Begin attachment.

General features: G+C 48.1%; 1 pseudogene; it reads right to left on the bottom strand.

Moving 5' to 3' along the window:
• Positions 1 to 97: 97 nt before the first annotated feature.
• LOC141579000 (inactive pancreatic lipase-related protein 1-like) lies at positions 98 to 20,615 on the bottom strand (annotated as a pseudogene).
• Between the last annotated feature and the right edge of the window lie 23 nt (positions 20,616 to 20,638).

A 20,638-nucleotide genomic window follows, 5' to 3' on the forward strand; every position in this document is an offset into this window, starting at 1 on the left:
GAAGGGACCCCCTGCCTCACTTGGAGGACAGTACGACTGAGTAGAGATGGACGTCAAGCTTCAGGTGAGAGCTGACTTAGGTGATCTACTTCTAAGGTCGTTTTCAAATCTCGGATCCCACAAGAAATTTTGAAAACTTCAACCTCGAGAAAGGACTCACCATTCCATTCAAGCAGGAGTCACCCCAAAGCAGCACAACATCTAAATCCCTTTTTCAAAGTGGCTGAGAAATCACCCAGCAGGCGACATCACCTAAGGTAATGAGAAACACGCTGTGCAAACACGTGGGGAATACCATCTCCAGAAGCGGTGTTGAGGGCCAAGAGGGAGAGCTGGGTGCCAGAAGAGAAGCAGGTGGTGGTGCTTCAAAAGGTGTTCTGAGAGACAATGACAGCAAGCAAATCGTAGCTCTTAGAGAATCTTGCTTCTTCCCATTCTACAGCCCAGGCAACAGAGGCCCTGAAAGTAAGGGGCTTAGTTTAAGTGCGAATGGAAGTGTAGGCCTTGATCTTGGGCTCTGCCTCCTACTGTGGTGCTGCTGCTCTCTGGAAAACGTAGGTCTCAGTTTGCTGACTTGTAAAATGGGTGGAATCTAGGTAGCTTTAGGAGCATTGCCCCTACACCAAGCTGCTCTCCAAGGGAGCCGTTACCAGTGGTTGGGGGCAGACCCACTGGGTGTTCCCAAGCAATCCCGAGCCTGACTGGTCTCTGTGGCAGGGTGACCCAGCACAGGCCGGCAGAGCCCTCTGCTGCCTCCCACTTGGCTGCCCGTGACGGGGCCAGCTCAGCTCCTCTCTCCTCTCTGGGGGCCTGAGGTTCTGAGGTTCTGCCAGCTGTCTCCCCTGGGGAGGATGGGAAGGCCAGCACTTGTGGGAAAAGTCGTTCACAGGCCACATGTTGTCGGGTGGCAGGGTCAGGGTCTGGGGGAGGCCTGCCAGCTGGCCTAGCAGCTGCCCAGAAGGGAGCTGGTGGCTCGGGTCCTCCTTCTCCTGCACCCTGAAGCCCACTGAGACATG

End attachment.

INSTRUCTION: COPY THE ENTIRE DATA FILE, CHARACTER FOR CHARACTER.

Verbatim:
General features: G+C 48.1%; 1 pseudogene; it reads right to left on the bottom strand.

Moving 5' to 3' along the window:
• Positions 1 to 97: 97 nt before the first annotated feature.
• LOC141579000 (inactive pancreatic lipase-related protein 1-like) lies at positions 98 to 20,615 on the bottom strand (annotated as a pseudogene).
• Between the last annotated feature and the right edge of the window lie 23 nt (positions 20,616 to 20,638).

A 20,638-nucleotide genomic window follows, 5' to 3' on the forward strand; every position in this document is an offset into this window, starting at 1 on the left:
GAAGGGACCCCCTGCCTCACTTGGAGGACAGTACGACTGAGTAGAGATGGACGTCAAGCTTCAGGTGAGAGCTGACTTAGGTGATCTACTTCTAAGGTCGTTTTCAAATCTCGGATCCCACAAGAAATTTTGAAAACTTCAACCTCGAGAAAGGACTCACCATTCCATTCAAGCAGGAGTCACCCCAAAGCAGCACAACATCTAAATCCCTTTTTCAAAGTGGCTGAGAAATCACCCAGCAGGCGACATCACCTAAGGTAATGAGAAACACGCTGTGCAAACACGTGGGGAATACCATCTCCAGAAGCGGTGTTGAGGGCCAAGAGGGAGAGCTGGGTGCCAGAAGAGAAGCAGGTGGTGGTGCTTCAAAAGGTGTTCTGAGAGACAATGACAGCAAGCAAATCGTAGCTCTTAGAGAATCTTGCTTCTTCCCATTCTACAGCCCAGGCAACAGAGGCCCTGAAAGTAAGGGGCTTAGTTTAAGTGCGAATGGAAGTGTAGGCCTTGATCTTGGGCTCTGCCTCCTACTGTGGTGCTGCTGCTCTCTGGAAAACGTAGGTCTCAGTTTGCTGACTTGTAAAATGGGTGGAATCTAGGTAGCTTTAGGAGCATTGCCCCTACACCAAGCTGCTCTCCAAGGGAGCCGTTACCAGTGGTTGGGGGCAGACCCACTGGGTGTTCCCAAGCAATCCCGAGCCTGACTGGTCTCTGTGGCAGGGTGACCCAGCACAGGCCGGCAGAGCCCTCTGCTGCCTCCCACTTGGCTGCCCGTGACGGGGCCAGCTCAGCTCCTCTCTCCTCTCTGGGGGCCTGAGGTTCTGAGGTTCTGCCAGCTGTCTCCCCTGGGGAGGATGGGAAGGCCAGCACTTGTGGGAAAAGTCGTTCACAGGCCACATGTTGTCGGGTGGCAGGGTCAGGGTCTGGGGGAGGCCTGCCAGCTGGCCTAGCAGCTGCCCAGAAGGGAGCTGGTGGCTCGGGTCCTCCTTCTCCTGCACCCTGAAGCCCACTGAGACATG